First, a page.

Nicholas in Falkenstein, Pfalz

Engraving by Merian the Elder: Falkenstein Castle from about 1642, prior to the time Nicholas would have arrived in Falkenstein.

icholas was the Yager who emigrated to the New World. But first, Nicholas may have traveled within Germany in order to marry Anna Maria, daughter of Christian Siebers of Falkenstein, a village in what was called the Palatinate in Germany, now called Pfalz. Falkenstein village once served Falkenstein Castle, located on the Donnersberg, the highest mountain in Pfalz.

To reach Falkenstein, Nicholas may have traveled from the Sinntal region in Hessen — which joins the Main River near Frankfort – and across the Rhine at Mainz. Nicholas and Anna Maria married at the Evangelical Lutheran church in Marienthal, Pfalz (then the Palatinate), just a short distance from Falkenstein.

The church register reads:

“ist Nicolaus Jager, Paul Jagers, Inwohners zu Meierspach aus Hessen ehel. Sognmit Anna Maria, Christian Siebers von Falchenstein ehel. Tochter copuliert worden.”
Marienthal Church

Nicholas and Anna Maria were married in this Evangelical Lutheran Church on May 11, 1706, in Marienthal, Pfalz. Photo by John and Eleanor Blankenbaker. Text from The Germanna Record, No. 10, April, 1967, by Claude Yowell.

Nicholas and Anna Maria had five children, some of whom were christened in Marienthal, some in Winnweiler. There was no church in Falkenstein at this time and it seems that a boundary ran through the village. The children were Maria Barbara, born 19 May 1797 and christened 3 days later at Marienthal; Adam, born 30 September 1708 and christened on 8 October 1708 at Winnweiler; Maria Gertraud, born 18 March 1711 and christened 11 days later at Marienthal; Anna Maria, born 15 November 1714 and christened on 18 November at Marienthal, and Anna Margaretha, born 14 April 1716 and christened 5 days later at Winnweiler.

We know little of the lives of Nicholas and Anna Maria in Falkenstein, but it does appear that Nicholas had family who were living not far away. His son Adam's naturalization papers in Virginia say that Adam was born at Falkenstein, in the Dukedom of Neuberg, in Germany. Christening documents in Winweiller also tell of a godfather who had attended Adam's christening in Winnweiler, Pfalz, in the Duchy of Neuberg, Johan Adam Yager, a soldier of Wolfstein. The term "a soldier of Wolfstein" may refer to a region in upper Bavaria, but it seems more likely that the Wolfstein referred to here might be a village just to the west of Falkenstein. A godmother, Barbara Yager, was the daughter of Claus Yager of Munchweiler. Munchweiler is a village in Pfalz, Germany, just southwest of Falkenstein.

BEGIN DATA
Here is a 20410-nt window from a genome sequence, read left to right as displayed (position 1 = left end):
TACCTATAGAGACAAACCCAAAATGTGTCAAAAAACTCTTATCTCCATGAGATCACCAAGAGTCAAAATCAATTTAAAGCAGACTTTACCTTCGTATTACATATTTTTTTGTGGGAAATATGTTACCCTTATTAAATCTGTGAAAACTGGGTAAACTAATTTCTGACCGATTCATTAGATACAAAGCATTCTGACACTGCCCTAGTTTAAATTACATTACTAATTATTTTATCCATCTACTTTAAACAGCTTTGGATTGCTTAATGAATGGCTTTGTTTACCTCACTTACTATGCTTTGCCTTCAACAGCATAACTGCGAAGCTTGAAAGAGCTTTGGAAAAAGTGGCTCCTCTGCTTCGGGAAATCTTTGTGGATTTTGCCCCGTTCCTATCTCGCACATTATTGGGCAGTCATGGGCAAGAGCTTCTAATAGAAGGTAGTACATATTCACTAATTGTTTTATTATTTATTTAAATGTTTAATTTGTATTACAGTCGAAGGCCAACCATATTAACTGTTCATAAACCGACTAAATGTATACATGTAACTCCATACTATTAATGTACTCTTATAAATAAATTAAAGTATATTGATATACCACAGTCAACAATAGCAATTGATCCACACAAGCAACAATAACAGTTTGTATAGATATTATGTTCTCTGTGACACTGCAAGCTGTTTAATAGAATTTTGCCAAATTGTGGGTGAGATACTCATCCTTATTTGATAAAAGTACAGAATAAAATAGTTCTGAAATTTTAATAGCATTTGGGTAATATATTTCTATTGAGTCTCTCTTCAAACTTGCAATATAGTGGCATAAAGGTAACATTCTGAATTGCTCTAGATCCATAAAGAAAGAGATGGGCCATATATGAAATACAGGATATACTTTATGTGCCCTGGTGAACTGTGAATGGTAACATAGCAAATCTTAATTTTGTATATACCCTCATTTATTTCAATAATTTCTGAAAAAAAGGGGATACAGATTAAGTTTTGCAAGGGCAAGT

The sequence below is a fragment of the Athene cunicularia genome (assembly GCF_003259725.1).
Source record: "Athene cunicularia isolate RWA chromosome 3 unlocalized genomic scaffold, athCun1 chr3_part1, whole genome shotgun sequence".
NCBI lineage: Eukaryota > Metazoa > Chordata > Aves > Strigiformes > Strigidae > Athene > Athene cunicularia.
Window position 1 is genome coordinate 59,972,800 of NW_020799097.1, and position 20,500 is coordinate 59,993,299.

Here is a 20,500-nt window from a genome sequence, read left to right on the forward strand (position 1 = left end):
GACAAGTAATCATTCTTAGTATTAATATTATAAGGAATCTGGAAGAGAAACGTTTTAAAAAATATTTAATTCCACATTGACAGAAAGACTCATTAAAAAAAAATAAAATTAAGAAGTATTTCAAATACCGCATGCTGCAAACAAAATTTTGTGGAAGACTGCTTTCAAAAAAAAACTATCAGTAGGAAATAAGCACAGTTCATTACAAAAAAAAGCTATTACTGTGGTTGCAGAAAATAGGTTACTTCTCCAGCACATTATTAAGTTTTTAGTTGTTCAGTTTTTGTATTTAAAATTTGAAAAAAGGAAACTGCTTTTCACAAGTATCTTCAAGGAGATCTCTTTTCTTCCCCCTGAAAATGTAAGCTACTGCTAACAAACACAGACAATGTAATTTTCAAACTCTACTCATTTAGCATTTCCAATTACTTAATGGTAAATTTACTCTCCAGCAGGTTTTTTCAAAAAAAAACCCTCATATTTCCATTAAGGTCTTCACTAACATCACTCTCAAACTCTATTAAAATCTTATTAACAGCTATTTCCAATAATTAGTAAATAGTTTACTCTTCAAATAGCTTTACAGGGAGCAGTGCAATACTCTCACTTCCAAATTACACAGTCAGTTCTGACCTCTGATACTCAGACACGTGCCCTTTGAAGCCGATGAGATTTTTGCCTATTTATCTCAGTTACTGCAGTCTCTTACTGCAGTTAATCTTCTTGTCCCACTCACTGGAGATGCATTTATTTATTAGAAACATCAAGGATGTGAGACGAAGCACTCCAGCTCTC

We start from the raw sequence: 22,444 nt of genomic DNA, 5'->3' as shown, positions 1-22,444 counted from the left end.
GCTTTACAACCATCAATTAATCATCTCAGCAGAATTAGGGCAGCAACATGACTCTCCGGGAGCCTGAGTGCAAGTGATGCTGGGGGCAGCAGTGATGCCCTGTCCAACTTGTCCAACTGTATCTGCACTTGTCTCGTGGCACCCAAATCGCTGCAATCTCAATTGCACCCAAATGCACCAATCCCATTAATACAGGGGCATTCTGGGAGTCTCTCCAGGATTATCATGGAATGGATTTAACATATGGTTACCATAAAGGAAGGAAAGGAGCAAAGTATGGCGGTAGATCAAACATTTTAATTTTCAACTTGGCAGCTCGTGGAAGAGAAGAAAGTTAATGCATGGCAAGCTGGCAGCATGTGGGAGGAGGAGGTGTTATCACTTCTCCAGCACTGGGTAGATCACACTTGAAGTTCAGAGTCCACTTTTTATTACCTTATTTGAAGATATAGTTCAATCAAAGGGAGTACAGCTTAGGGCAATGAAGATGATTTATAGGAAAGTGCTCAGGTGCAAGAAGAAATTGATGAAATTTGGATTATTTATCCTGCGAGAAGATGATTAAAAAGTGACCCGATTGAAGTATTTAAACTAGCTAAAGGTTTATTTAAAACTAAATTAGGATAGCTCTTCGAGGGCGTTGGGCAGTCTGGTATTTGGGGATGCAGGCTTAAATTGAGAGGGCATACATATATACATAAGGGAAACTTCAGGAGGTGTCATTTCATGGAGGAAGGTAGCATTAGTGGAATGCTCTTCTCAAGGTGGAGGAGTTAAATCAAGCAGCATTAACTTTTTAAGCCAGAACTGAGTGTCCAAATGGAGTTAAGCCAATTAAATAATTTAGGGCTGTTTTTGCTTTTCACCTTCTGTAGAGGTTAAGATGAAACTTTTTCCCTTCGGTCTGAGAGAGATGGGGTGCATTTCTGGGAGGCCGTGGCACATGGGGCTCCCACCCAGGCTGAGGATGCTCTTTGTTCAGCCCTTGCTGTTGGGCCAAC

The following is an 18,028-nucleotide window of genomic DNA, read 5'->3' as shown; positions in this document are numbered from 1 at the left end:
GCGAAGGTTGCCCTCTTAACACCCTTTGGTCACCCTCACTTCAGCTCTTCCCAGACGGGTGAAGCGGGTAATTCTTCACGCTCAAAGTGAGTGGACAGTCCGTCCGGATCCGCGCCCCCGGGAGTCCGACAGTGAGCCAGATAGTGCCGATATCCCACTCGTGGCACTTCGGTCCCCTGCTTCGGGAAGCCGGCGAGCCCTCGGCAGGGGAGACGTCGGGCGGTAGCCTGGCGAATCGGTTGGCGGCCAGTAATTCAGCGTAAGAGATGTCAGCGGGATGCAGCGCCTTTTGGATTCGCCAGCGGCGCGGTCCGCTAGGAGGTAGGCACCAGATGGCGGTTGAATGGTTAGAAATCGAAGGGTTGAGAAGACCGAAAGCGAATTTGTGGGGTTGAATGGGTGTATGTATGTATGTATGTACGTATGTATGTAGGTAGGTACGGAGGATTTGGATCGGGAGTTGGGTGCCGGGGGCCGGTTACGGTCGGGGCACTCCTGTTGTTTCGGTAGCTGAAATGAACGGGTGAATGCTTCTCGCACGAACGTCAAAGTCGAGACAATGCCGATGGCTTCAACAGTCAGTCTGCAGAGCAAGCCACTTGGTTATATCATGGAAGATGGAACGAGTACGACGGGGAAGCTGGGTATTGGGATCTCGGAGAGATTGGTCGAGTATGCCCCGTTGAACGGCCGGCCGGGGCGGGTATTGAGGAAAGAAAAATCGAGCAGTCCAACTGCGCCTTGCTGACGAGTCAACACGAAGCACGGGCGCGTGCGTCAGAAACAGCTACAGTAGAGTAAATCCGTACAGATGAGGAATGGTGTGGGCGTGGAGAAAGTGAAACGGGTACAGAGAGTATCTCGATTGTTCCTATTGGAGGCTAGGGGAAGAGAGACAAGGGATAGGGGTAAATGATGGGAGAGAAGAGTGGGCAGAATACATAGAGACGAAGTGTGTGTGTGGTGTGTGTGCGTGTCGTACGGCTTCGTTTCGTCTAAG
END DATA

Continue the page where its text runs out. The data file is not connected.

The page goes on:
The villages of Marienthal and Winnweiler are respectively on the north and south side of the Donnersberg, and the village of Falkenstein itself is located on a spur of the mountain top on which is Falkenstein Castle. Little today can be learned about the castle, although signs on the castle say it was destroyed in 1647, but the village would perhaps have housed various persons working for the castle. The landscape is not unlike the Blue Ridge of Virginia, and, like the Blue Ridge, was a wine-making region.

The rulers of this territory were the Palatine Electors, to whom Nicholas' son Adam eventually referred to as the "Duchy of Neuberg." At the time Nicholas married Anna Maria, the ruler was Johann II Wilhelm (John William), Elector Palatine of the Rhine, ruling 1690-1716. He was born 19 April 1658, son of Philipp Wilhelm von Pfalz-Neuburg (1615-1690), Elector Palatine of the Rhine, 1685-1690. Johann Wilhelm succeeded his father as elector in 1690. He was a Catholic who caused a forcible evacuation of Mennonites from Rheydt in 1694, confiscating their property, but yielded to pressure from King William of England and restored their property in 1797.

Falkenstein Ruins today

Our Nicholas and Anna Maria were not Mennonites, and we know little of the status of Lutherans in the Duchy of Neuberg under Catholic rulers, or why Nicholas and Anna Maria might have decided to leave Falkenstein for the New World. But they did leave in 1717, the year after Johan Wilhelm died, and his brother, Karl III Philip (Charles Philip), inherited the office. Karl Philip was born 4 November 1661, the seventh of seventeen children of Philipp Wilhelm, Elector Palatine, succeeded to the office of elector in 1716. Mennonite historians state that the period of his rule was one of oppression for the Mennonites. He died in 1742.

Nicholas and Anna Maria's only son, Adam, emigrated with them, but only one daughter, Anna Maria, came to the New World with Nicholas, his wife Anna Maria and Adam. We do not know what became of her after she arrived, a puzzle yet to be untangled.

The Yager family left Falkenstein for the New World in 1717, probably in July of that year. We believe this to be the case because we know that the Clore family, from across the Rhine in Gemmingen, near Heidelberg, left Gemmingen at that time, according to church records. Even if the families did not travel together down the Rhine, certainly they were together on the ship leaving London, which we believe occurred in October of 1717. NEXT: Journey to the New World

Copyright © 2011 Virginia Nuta